Srinagar: Claiming that India has been dishonest to the people of Jammu and Kashmir since 1947 former Chief Minister Omar Abdullah has said that the current protests like 2010 are not against the government but purely anti-India in nature. “Youth are on roads not for economic development and jobs but they want a solution to Kashmir problem. A six or eight year old kid who is on the roads has nothing to do with the government job. Let us face reality and accept these protests are against India,” Abdullah told in an interview with India Today TV’s anchor Karan Thapar.
Omar said that he is unable to digest the fact that Kashmir problem is still lingering even after the outbreak of militancy in 1990. “The former Prime Minister Rajive Gandhi had appealed to the people of Kashmir to take whatever you want, but just maintain a bond with India. It has been 26 years since then and efforts are being made to resolve the issue,” he said adding that anger among youth is so much that kids admitted in the hospital are claiming they will pick up gun once relieved from there.
To a question that authority of civilian government looks diminished and power has gone to GoC Army, Omar Abdullah according to CNS said that, “Yes, it looks wrong, forget the authority of the Chief Minister, I am sorry to say even the authority of Union Home Minister. Even being votary of lifting AFSPA from Jammu and Kashmir the then Home Minister Chidabaram’s proposal was vetoed by Cabinet Committee on Security. To suggest that Chief Minister has been left with less power because of the military presence (in Kashmir) may be true, but unfortunately same is the case with the Union Home Minister,” he said.
Responding to a question that how much responsible the previous Chief Minister’s including Sheikh Abdullah and Farooq Abdullah and he himself is responsible for the present Kashmir unrest Omar Abdullah said, “If the agitations were against the state administration or state apparatus then obviously the Chief Ministers are to be blamed but what the protesters in Jammu and Kashmir are demanding are not better amenities, better roads, governance and jobs. You have 8 and 10 years old kids admitted in hospital, you think they are agitating for jobs and better quality roads. It’s a political demand and it’s a political problem and their demands don’t begin and end with the state government. They actually begin and end with the centre and the state government can play the role of a facilitator,” he said.
He also suggested that the solution to the problems of the state required political will. “Politicians lack the courage. The elected government must have courage,” Abdullah said. He said any initiative that Prime Minister Narendra Modi might take to resolve the current crisis in the Valley could calm tempers, but if it is not followed up then it becomes difficult to resolve.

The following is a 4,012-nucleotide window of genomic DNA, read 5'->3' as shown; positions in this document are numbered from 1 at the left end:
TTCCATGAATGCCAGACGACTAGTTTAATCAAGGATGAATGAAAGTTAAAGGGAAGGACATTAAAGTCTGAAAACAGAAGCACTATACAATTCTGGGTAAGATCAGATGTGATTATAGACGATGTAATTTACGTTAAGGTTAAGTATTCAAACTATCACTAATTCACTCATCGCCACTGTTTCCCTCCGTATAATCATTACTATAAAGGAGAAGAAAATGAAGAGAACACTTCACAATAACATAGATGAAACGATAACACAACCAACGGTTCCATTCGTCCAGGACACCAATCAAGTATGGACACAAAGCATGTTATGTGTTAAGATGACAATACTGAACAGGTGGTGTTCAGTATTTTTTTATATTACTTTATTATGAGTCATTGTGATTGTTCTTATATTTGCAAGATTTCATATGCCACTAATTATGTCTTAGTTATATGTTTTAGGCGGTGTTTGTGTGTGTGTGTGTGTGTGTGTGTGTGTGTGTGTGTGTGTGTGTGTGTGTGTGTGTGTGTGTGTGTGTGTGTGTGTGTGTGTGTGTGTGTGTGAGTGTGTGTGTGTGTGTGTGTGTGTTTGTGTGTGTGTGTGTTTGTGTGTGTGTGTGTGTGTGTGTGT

“It will definitely calm tempers, but there will be far more suspicion today than there could be a few years ago. Every time a problem like this arises, it becomes more difficult to bring an end to it,” he said.
Omar Abdullah said that it is really sorry to state that even today the New Delhi is living in denial. “I take the point that Pakistan will fish in troubled waters but if we (India) are going to convince ourselves that the current Kashmir agitation is the product of Pakistan’s mischievous designs then I am sorry we are making the same mistakes again and again. Pakistan is taking advantage of the situation but even Pakistan was taken by surprise when things suddenly flared up. To put blame on Pakistan absolves us from responsibilities to find a solution to Kashmir problem,” he said.
He agreed with former Union Home Minister P Chidambaram’s views that the Centre had broken promises on issues that formed the state’s accession to India, saying they had been dishonest with the people of Jammu and Kashmir. “India had been dishonest with the people of Jammu and Kashmir. Kashmir acceded to India with only Communication, Foreign Exchange and Defence to been seen by India but, “look at the present situation.”
“The demands of the people need to be met. Many a promise had been made, but they have been forgotten,” Omar said. He said the situation in Jammu and Kashmir was a complicated one and there was an urgent need for the current regime to wake up to the reality,” he said.
“We have periodically make mistakes. We remember Kashmir only when it goes to flames. We need to settle Kashmir issue when things are relatively calm but at that time we satisfy ourselves with a peaceful election, good tourist season. The moment things seem to be calm on surface we forget Kashmir problem paving way for unrest,” he said. (CNS)